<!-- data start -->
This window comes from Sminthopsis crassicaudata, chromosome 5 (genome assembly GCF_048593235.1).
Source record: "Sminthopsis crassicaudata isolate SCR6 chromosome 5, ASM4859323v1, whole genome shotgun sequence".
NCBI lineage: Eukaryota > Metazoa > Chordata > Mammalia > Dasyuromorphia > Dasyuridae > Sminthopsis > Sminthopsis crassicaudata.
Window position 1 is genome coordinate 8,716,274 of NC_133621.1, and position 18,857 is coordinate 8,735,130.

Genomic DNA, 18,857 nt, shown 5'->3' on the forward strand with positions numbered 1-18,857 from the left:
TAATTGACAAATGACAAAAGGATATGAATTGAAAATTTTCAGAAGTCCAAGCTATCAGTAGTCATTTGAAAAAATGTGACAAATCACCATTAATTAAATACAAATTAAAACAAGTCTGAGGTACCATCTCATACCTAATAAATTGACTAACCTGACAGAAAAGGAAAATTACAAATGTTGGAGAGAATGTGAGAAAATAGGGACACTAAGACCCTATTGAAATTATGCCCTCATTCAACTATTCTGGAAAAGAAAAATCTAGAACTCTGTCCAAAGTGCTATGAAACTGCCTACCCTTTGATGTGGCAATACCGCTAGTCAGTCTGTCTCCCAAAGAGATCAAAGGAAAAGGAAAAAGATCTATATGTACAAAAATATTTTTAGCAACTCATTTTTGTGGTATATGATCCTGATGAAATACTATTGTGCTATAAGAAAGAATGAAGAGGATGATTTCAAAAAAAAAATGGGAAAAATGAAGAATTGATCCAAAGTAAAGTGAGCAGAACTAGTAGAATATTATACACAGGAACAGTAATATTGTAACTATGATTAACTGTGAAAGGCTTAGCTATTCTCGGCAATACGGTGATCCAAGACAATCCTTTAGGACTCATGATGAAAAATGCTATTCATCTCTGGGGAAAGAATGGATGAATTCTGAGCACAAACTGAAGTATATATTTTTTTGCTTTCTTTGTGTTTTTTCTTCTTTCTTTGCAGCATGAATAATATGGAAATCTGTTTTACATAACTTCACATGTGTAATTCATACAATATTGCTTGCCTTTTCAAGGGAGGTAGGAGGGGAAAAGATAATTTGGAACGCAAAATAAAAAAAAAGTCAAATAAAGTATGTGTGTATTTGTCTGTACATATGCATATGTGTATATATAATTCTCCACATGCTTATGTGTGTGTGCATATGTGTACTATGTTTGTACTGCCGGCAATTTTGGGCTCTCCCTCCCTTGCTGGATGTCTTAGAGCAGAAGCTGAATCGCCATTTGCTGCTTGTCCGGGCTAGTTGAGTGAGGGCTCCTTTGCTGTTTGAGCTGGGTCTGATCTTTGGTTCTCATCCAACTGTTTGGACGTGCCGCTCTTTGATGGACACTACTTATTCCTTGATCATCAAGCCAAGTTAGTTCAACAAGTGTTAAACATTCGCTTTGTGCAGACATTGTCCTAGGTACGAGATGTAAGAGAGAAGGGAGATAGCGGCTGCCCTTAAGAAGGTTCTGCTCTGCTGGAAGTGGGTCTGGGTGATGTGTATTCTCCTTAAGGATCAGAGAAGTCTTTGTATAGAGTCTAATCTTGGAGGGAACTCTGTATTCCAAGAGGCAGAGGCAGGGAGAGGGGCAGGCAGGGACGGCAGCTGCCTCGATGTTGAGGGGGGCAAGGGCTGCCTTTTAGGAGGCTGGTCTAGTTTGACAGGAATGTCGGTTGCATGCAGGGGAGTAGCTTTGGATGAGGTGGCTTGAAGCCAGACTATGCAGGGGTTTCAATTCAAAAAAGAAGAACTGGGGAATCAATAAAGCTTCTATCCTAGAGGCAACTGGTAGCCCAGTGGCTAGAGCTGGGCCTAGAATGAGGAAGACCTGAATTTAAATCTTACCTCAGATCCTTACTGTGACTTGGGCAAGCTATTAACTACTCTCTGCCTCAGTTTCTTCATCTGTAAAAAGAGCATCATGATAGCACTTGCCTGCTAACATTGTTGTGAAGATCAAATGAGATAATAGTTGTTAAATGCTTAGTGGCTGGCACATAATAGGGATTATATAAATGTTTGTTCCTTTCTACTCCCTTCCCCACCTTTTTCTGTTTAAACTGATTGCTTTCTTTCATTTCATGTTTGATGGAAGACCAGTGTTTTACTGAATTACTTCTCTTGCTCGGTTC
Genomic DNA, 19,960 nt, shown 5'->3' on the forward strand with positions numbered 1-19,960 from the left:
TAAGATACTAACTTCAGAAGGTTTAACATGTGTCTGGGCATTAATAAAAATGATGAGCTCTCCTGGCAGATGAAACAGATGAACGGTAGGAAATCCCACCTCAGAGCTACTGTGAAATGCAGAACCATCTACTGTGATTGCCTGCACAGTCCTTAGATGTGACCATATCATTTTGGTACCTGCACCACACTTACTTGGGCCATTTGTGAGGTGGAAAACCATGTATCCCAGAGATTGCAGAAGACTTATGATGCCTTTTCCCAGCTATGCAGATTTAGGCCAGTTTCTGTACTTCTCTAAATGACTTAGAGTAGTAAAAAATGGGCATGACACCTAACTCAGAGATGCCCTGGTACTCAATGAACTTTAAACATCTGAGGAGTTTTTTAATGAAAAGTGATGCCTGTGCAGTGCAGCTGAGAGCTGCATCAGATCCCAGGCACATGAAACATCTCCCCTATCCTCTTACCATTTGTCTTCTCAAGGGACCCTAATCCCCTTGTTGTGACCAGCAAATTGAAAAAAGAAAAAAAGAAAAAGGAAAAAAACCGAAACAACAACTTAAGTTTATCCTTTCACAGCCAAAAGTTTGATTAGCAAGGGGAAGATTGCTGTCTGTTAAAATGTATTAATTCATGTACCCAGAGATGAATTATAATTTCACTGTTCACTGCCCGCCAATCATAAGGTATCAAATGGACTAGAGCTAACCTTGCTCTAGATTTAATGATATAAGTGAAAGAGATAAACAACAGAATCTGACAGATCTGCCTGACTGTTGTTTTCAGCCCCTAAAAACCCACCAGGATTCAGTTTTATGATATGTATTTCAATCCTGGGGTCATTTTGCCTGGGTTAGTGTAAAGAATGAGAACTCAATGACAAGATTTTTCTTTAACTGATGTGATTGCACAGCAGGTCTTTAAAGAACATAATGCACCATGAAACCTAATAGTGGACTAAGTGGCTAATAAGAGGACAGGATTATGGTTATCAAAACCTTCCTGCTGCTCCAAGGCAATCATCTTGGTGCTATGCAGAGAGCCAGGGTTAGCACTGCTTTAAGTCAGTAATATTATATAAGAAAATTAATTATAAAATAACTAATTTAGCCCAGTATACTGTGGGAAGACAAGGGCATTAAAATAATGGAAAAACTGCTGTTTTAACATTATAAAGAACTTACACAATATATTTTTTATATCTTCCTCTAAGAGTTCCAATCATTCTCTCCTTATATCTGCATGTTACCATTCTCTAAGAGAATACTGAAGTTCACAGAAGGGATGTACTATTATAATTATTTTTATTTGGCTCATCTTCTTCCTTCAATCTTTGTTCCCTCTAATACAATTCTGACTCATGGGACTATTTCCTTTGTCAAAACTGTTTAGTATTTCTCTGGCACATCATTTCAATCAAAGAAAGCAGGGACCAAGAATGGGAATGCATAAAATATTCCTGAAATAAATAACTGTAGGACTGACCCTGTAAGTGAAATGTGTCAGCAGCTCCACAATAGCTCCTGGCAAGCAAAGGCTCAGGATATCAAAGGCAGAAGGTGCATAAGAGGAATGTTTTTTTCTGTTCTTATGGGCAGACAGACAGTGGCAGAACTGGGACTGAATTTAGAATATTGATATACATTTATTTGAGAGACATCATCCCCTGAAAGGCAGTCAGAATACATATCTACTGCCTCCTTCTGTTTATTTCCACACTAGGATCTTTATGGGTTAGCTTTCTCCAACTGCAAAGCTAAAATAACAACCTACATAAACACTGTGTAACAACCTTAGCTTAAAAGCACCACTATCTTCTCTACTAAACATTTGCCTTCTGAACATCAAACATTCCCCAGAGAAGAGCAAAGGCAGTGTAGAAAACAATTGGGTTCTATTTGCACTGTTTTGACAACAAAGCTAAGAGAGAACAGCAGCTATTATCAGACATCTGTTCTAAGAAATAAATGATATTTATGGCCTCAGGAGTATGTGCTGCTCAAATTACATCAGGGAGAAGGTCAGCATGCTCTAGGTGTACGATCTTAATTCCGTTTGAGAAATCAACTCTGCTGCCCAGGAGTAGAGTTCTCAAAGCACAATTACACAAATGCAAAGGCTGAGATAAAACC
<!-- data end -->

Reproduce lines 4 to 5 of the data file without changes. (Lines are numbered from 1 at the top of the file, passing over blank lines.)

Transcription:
Window position 1 is genome coordinate 8,716,274 of NC_133621.1, and position 18,857 is coordinate 8,735,130.

Genomic DNA, 18,857 nt, shown 5'->3' on the forward strand with positions numbered 1-18,857 from the left: